Horse country just threw a shoe.

The Fidelity Jumper Classic, a fall fixture in Hamilton for the past 19 years, is pulling up stakes. The five-day equestrian grand prix is relocating to the Silver Oak Equestrian Center in Hampton Falls, N.H.

The Classic's departure robs Hamilton and the rest of the North Shore of a prestigious event attended by spectators and riders from around the world and an economic engine, as well. According to a study by the Greater Boston Convention and Visitors Bureau and the Massachusetts Office of Travel and Tourism, more than $14.4 million was spent by participants and spectators in Boston and on the North Shore last year.

The nonprofit event benefits City Saddles, which introduces inner-city kids to horses, and Love Lane Therapeutic Riding, where people with mental and physical handicaps ride horses as therapy.

The Classic, sponsored by Fidelity Investments, had a seven-year lease for the Myopia Schooling Fields on Route 1A in Hamilton that expired this year. Jeff Papows, chairman of the Board of Directors for the Jumper Classic, said the Myopia Hunt Club, which owns the schooling fields, demanded an increase in the lease and a share of TV revenues and media rights.

"That rubbed me the wrong way," Papows said.

Dave Cugini, manager of the Myopia Hunt Club, said yesterday he could not answer any questions about the negotiations.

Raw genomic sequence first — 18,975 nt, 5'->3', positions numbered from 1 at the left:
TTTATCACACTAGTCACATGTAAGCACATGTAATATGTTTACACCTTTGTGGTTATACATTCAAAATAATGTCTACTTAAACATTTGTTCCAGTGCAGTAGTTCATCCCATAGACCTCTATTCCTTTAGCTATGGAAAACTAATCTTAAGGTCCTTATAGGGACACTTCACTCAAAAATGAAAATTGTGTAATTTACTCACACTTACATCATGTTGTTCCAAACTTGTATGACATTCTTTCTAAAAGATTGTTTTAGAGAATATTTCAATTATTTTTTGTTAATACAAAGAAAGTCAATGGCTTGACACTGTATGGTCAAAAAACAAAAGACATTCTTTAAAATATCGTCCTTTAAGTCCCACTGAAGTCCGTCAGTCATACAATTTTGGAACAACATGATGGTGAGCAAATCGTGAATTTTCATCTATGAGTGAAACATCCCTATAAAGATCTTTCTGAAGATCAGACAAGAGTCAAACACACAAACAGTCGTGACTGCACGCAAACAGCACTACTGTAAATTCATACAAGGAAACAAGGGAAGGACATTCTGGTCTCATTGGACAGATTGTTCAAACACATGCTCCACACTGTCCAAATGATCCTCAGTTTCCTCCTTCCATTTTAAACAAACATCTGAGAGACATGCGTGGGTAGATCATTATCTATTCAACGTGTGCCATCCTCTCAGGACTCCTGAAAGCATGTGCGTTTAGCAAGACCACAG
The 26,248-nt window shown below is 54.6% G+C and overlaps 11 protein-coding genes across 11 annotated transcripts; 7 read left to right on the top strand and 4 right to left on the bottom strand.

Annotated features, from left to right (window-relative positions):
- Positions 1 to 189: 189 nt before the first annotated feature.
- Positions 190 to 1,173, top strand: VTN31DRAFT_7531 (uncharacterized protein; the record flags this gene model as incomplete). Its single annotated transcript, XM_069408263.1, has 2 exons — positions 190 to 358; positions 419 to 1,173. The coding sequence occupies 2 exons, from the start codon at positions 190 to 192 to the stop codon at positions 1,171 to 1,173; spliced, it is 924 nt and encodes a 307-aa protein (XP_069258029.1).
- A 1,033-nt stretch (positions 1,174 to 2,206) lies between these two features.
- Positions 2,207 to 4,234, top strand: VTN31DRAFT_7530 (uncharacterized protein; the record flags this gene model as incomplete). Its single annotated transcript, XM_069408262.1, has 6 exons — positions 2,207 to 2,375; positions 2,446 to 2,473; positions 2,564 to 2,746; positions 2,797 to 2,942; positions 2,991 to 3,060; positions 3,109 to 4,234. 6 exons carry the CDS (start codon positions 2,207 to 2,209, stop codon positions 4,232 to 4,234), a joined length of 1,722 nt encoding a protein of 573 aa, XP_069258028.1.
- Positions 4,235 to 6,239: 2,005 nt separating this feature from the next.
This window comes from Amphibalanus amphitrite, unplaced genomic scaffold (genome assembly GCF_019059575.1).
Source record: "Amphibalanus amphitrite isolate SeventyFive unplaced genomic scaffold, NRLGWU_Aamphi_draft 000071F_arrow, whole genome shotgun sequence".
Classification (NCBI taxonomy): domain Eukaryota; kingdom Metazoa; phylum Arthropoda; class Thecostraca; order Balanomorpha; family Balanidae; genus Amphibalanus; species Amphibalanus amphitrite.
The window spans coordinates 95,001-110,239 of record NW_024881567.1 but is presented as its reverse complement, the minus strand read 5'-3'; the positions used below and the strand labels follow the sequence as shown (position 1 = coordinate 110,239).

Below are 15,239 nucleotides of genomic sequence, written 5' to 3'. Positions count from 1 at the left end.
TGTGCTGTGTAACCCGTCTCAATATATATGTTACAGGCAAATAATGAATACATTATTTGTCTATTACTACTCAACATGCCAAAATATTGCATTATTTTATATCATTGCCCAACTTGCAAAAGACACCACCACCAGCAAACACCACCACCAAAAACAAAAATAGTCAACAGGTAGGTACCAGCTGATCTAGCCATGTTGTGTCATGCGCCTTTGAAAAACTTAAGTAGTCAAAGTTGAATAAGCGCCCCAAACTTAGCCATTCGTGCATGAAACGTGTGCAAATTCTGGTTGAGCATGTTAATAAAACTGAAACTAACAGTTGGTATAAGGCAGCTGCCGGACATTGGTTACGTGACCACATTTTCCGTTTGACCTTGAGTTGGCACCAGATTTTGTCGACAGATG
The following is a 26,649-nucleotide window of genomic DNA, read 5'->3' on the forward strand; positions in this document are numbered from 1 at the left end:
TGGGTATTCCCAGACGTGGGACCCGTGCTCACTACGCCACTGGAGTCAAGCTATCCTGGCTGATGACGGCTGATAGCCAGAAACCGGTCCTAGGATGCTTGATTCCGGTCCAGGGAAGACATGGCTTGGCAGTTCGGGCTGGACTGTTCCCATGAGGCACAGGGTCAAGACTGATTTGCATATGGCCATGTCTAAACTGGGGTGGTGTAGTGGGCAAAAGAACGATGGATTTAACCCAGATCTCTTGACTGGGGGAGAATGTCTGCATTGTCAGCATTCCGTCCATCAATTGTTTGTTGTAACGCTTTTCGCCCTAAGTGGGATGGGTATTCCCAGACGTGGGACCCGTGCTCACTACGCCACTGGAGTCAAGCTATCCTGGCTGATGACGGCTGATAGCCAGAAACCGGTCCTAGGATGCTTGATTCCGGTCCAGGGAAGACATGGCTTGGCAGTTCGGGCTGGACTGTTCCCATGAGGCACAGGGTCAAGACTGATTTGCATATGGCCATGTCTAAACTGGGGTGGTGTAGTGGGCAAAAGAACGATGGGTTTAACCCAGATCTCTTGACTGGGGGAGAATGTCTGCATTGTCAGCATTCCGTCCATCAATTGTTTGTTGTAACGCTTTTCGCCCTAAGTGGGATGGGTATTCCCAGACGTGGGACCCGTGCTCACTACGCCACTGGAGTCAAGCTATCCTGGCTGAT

The Classic spent about $85,000 a year on the lease and mowing the 22-acre field every year.

Papows said he could have lived with the 150 percent increase in the lease Myopia was looking to get, but not the other demands.

The negotiations became a conflict of personalities, Papows said, but the more he thought about it, the more he realized it was time for a change, anyway.

The organization spent $230,000 over the past few years improving the conditions of the Myopia fields, but they still weren't top-notch for Olympic athletes and their mounts, Papows said.

"They're a B-plus," he said. "They're not bad but they're not the caliber of Silver Oak."

And what began as the Ritz Carlton Jumper Classic at a Bridge Street farm in Hamilton | an event Papows characterized as a "backyard horse show" | has evolved into a grand prix challenge that drew 10,000 spectators on the final Sunday last year. Competitors were complaining the grounds were becoming too congested, and Papows had to turn away 200 riders last year due to lack of space.

Silver Oak is 130 acres and boasts a grass jumping ring plus four-all weather rings.

Papows said he regrets the Classic leaving the North Shore, where he grew up. He predicted the departure will be felt by local business, since riders come to these events with an entourage of groomers and trainers.

"They all need places to stay and places to eat," Papows said.

In all likelihood, the Classic would have been back in Hamilton again this year if negotiations had gone better.

"I probably wouldn't have done it (moved) if they hadn't pushed me," Papows said.

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